The word der Bildschirm means computer monitor. I observe that there is another word der Monitor which also means computer monitor. I want to know, is there any difference between these two words?

  • 1
    Beides stimmt so nicht. Bildschirm und Monitor können als Ausgabegeräte für Computer dienen, aber beim Fernsehen zum Beispiel spricht man auch von Bildschirm und Monitor. Monitor wird auch bei Konzerten für die Box benutzt, mit der die Band sich selbst hört, aber da bin ich nur sehr oberflächlich informiert - das bedarf sicher einer präziseren Darstellung. Aug 8, 2019 at 19:17
  • 1
    Verkaufer kennen in IT-Geschäfte das Wort "Monitor" nicht. Bildschirm, ja.
    – peterh
    Aug 8, 2019 at 21:46

4 Answers 4


When it comes to computers, no, there is not. "Monitor" and "Bildschirm" mean the same thing. Much like "monitor" and "screen" do in English.

For reference in German, this is how the Duden defines "Monitor" in the context applicable here:

Bildschirm eines Personal Computers o. Ä.

If you want to nitpick (which you shouldn't), the "Bildschirm" is only the "screen that displays the image". In monitors of yore, i.e. cathod-ray tubes (Kathodenstrahl-Röhren), it designated the phosphorescent surface that the electron beam would hit, thus making the image appear. The "monitor"/"Monitor" (in English/German) would then be the integral "electronic device with a screen used for display", as Merriam-Webster defines it.

But again, the two words are used interchangeably. Not just because the days of cathode-ray tubes are long gone. Also because people don't usually dwell on that technical distinction.

  • In English, the same as in German, the screen/Bildschirm is the flat part of the monitor that displays the picture and not the whole device. People confuse the two terms in both languages: the screen is the only part of the monitor they are concerned with.
    – PiedPiper
    Aug 9, 2019 at 18:44
  • Other answers to the question support my view that this has not yet become standard usage
    – PiedPiper
    Aug 10, 2019 at 7:45

The word "Bildschirm" means the screen, either of a computer monitor, a TV or other similar device, although it would not be used for small displays but mainly for bigger ones that used to have a front glass with a CRT. Note "Bildschirm" is just the front that displays the image, not the whole CRT. There days it is usually used for LCD or similar displays, as CRT are no longer in general use.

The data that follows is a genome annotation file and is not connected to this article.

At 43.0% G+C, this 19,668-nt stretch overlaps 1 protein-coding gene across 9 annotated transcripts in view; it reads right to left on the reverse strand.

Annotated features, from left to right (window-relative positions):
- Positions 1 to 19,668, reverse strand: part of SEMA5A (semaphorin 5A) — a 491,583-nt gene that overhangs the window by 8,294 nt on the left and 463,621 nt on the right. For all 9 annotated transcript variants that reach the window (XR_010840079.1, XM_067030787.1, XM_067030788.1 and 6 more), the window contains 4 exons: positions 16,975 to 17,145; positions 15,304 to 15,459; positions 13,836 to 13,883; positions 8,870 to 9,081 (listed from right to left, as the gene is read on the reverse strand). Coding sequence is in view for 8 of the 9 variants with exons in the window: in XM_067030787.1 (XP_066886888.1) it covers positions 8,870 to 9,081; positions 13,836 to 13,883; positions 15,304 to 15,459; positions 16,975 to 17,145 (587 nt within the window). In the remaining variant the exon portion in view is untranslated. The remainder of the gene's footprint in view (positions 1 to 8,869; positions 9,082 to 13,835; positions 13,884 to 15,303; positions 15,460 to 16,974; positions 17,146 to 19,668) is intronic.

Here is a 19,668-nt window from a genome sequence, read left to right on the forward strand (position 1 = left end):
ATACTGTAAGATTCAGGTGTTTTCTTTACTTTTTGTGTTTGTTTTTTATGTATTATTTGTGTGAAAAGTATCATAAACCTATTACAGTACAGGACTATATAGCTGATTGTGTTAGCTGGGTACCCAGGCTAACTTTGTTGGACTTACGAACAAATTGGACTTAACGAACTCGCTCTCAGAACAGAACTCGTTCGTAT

The word "Monitor" applies to a device that includes a screen ("Bildschirm") but doesn't contain a TV receiver. It may be used for computers or surveillance cameras or similar applications.

Whether a device includes a TV receiver is important because there are fees to pay for devices capable of receiving TV signals, whether they are used for that purpose or not, that are not in private use.

  • 2
    Bildschirm literally means "the picture(-catching)-umbrella". Where the picture the electron beam draws is caught in.
    – Janka
    Aug 8, 2019 at 17:45
  • 6
    @Janka I don't think umbrella is the right word for the Schirm part in this context.
    – RalfFriedl
    Aug 8, 2019 at 19:02
  • 3
    Im Alltagssprachgebrauch bezeichnet man sowohl mit Bildschirm als auch mit Monitor auch das ganze Gerät ("Sitzt Du wieder vor dem Bildschirm/Monitor?). Die Größe spielt auch keine Rolle - zumindest beim Smartphone und der Digitalkamera spricht man auch wieder von beidem. Aug 8, 2019 at 19:25
  • 2
    This answer needs more clarification. While it is technically correct that it is only the display, Bildschirm and Monitor at least for computers are completely interchangeable. For phones, display is used. Aug 9, 2019 at 12:59

If it is about computers, there is no difference at all, only speaker's preference.
For general use, Bildschirm has a slightly broader range than Monitor, for example the screen of a TV (especially an old CRT one) would be called Bildschirm but not Monitor. Yet, to be precise, this is true for an entertainment TV, while a screen for surveillance (images of security cameras) would be called Monitor even at times when it was technically not different from a TV set.

  • 3
    There is some difference with respect to computers: "Bildschirm" only means the screen itself whereas "Monitor" means the whole device, including e.g. its back and foot.
    – RHa
    Aug 8, 2019 at 16:36
  • 1
    Deswegen heißt wohl auch die Reportagesendung im Fernsehen "Monitor"? Natürlich heißt ein Fernsehmonitor auch Monitor. Aug 8, 2019 at 19:18
  • 1
    Rein technisch gesehen mag man auch das Empfangsgerät für Fernsehprogramme als (Fernseh-)Monitor bezeichnen können, ich habe das so allerdings noch nie gehört. Bei dem Fernsehmagazin würde ich eher davon ausgehen, dass der lateinische Begriff für "Mahner" der direkte Namenspate war. Aug 9, 2019 at 9:14

As stated in other answers: Bildschirm focuses more on the displaying property, while Monitor is more appropriate for a separate stand-alone device with power supply and connection plugs. (I can't remember having seen a laptop advertised as mit Monitor). If the size is more on the smallish side, one would more likely chose one from Display or Anzeige.

Since Monitor has numerous additional meanings (one can monitor noise, carbon dioxide, amount of rain), I would always prefer Bildschirm.

Especially frequent is the word monitor for some high quality speakers in a sound studio.

From the ancient history a monitor earlier was something without UHF decoder, which distinguished it from a TV set, just able to produce some digitally applied signal without the quality loss via the conversion of the appropriate modulator (as found in ancient home computers).


Your Answer

By clicking “Post Your Answer”, you agree to our terms of service and acknowledge you have read our privacy policy.

Not the answer you're looking for? Browse other questions tagged or ask your own question.